Helen Heggie sold her massively successful business in 2009, completed a Diploma in Community Services, and put her skills, gregarious nature and infectious laugh to use as Activities Co-Ordinator for Sydney Community Services. She graciously took part in our Q&A…

You’re a Gladesville local. How long have you lived there?

I was born in Gladesville but moved around in my early 20s. I settled back in Gladesville when I started a family 15 years ago.

What keeps me in Gladesville is the sense of community, the wide open spaces with the contrast of being so close to the city but having the Lane Cove River on one side and the Paramatta River on the other side, and plenty of bush land in between. The variety of well-established cafes, restaurants and clubs with good public transport to almost anywhere in Sydney is a bonus.

You’re now part of the team at SCS. But before you worked in the corporate world. Tell us about that…

In 1999 I started my own business called “Bullet Sportswear” which manufactured school uniforms and sportswear across NSW and QLD. I later incorporated promotional merchandise and branded corporate wear. It was a job that was fast paced and I revelled in the ability that it gave me to be creative, design a product from scratch and see the end product distributed. As the company grew it was not unusual to arrive at work at 4.00am and leave at 8.00pm with a line of couriers loading orders to get dispatched by deadlines.

It was a crazy time I enjoyed with my staff and suppliers. I formed a lot of close relationships with people in the industry which I still have today.

Once I started my family (I have two sons aged 12 and 14), I found it harder to maintain that fast pace so I made the decision to bite the bullet (excuse the pun) and hand over the reins to someone else.

I sold the company in 2009 when my second son was born…literally the day after he was born. The sale took place, and all the contracts were signed in the nurses’ station of the maternity ward of the Sydney Adventist Hospital. The midwives assured me I signed correctly on all the dotted lines. My memory of this is still very hazy.

One chapter closed and another opened while I relished in being a stay-at home-mum and wife.

You decided to make a change and becomes an Activities Co-ord for SCS – was that change easy to make?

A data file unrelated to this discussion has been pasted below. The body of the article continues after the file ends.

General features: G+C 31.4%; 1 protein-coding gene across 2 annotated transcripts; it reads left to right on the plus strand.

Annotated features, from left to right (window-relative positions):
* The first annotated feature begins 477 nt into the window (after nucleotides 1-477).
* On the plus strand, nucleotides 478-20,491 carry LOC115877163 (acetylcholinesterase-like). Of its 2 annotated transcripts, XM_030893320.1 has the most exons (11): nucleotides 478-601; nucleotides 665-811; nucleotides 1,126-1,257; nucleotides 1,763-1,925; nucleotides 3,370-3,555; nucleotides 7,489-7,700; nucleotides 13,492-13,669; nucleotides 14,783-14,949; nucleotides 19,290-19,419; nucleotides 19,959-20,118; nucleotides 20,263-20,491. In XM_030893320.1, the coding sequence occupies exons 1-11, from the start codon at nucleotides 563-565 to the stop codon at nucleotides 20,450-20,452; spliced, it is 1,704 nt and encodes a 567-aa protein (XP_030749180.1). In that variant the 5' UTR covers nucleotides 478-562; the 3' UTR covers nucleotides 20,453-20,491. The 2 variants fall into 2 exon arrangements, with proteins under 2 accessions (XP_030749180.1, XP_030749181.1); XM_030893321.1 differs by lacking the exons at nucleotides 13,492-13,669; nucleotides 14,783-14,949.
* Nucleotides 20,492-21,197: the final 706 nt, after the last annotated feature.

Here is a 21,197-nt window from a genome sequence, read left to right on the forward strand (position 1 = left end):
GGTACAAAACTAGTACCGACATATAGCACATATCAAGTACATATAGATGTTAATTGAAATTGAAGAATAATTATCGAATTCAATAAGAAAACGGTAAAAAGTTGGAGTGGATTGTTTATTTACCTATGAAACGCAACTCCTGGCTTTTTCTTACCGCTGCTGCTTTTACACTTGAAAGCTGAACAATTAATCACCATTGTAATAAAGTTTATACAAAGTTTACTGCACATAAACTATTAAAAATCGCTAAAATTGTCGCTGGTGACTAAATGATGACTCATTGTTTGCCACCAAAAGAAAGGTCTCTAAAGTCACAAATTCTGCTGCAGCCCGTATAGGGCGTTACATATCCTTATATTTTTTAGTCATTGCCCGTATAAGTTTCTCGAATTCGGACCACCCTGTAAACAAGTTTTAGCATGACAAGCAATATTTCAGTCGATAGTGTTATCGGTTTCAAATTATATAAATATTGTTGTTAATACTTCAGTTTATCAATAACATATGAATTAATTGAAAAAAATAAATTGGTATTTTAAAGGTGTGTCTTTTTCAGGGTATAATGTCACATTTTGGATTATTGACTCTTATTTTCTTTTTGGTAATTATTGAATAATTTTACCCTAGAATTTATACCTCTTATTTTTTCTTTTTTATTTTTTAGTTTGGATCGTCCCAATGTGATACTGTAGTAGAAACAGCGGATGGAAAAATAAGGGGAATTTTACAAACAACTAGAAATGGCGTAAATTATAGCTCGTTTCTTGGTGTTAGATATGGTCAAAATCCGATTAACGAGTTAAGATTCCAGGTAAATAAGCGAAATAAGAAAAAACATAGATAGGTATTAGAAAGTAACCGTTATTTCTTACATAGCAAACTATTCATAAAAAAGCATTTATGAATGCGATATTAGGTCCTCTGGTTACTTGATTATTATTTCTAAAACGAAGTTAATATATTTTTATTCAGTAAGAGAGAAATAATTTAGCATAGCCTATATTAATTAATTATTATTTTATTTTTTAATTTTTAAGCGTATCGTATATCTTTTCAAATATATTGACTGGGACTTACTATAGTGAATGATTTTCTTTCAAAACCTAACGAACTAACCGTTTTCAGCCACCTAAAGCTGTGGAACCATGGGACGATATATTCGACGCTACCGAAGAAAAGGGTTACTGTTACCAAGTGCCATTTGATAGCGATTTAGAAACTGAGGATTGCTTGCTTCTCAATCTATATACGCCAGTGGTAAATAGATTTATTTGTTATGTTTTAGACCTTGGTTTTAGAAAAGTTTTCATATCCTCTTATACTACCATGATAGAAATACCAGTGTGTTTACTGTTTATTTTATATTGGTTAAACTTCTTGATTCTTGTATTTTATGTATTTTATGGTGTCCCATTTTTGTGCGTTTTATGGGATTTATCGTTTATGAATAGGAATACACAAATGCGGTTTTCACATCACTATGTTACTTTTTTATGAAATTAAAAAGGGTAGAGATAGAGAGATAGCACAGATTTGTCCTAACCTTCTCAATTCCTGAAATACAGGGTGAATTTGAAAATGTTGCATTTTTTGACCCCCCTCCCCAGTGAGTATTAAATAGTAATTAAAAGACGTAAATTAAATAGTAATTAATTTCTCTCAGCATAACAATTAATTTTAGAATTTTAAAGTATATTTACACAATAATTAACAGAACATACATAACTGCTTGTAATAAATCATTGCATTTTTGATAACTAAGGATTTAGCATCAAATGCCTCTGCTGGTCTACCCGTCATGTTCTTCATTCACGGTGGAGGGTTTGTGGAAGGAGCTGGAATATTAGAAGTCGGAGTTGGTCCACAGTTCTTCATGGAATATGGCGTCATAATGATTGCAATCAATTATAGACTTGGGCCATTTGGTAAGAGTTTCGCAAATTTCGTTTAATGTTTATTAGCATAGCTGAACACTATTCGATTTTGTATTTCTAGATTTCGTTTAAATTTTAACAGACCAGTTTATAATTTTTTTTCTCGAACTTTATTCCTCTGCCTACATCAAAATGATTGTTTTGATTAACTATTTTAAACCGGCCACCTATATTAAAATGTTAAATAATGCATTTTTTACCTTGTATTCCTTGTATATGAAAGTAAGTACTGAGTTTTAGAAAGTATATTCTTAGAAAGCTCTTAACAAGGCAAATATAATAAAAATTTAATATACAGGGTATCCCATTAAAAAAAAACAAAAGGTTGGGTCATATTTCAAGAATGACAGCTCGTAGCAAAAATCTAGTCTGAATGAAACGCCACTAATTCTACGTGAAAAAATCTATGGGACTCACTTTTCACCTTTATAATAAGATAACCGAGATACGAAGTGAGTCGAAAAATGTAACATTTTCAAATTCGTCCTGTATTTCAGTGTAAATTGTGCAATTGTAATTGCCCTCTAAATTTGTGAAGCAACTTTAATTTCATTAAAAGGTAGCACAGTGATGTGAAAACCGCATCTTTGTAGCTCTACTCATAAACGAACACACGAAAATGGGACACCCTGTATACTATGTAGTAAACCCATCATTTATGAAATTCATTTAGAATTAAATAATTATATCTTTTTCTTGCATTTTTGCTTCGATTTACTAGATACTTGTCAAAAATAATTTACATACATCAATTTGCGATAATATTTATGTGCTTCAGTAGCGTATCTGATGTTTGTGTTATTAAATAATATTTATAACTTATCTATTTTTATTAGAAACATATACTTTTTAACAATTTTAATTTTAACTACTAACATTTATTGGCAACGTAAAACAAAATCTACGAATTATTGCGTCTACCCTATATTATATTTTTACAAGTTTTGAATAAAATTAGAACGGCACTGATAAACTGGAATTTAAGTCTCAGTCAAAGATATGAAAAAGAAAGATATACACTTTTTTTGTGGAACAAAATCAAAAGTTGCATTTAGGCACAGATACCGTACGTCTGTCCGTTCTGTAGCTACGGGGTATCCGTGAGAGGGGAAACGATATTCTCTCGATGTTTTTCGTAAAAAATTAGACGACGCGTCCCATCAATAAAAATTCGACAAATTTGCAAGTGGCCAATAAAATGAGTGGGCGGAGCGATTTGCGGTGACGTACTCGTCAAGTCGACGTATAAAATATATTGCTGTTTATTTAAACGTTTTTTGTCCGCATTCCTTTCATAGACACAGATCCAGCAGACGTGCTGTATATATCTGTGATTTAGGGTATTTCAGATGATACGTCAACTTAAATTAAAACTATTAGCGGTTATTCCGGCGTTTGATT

When my boys went off to school so did I, and I completed my diploma in Community Services. I found the change in career easy as working in the community sector involved being a part of a team, and I’ve always loved talking to people young and old across different cultures and walks of life.

Describe a typical day when we’re not in lockdown?

There is no such thing as a typical day at SCS for me and that suits me perfectly. In a typical week I might be visiting clients , some in their late 90s for a cuppa and some social interaction, then I’m on a bus with up to 18 clients and volunteers taking them on day trip anywhere from the Northern Beaches to the Southern Highlands, visiting local attractions, museums, historical sites and art festivals .

My working week ends with a BBQ with my men’s group (the “BOOMers”), usually overlooking the ocean somewhere.  I’ve always said I’m probably the happiest person in Sydney to go to work on a Monday!

If there is one thing you’d like to change about community service in general, what would it be?

I’d like to remove some of the barriers from the disability and aged care sectors so they have better access to healthcare and their community, decrease wait times for available services and the endless and often complicated paperwork and criteria they need to meet in order for funding to support them.

If you’re not at work, what are you up to?

If I’m not at work I’m usually somewhere outdoors, hiking in the Blue mountains, visiting antique stores, fishing with the kids, kayaking along Lane Cove river and searching for the perfect coffee in a new cafe.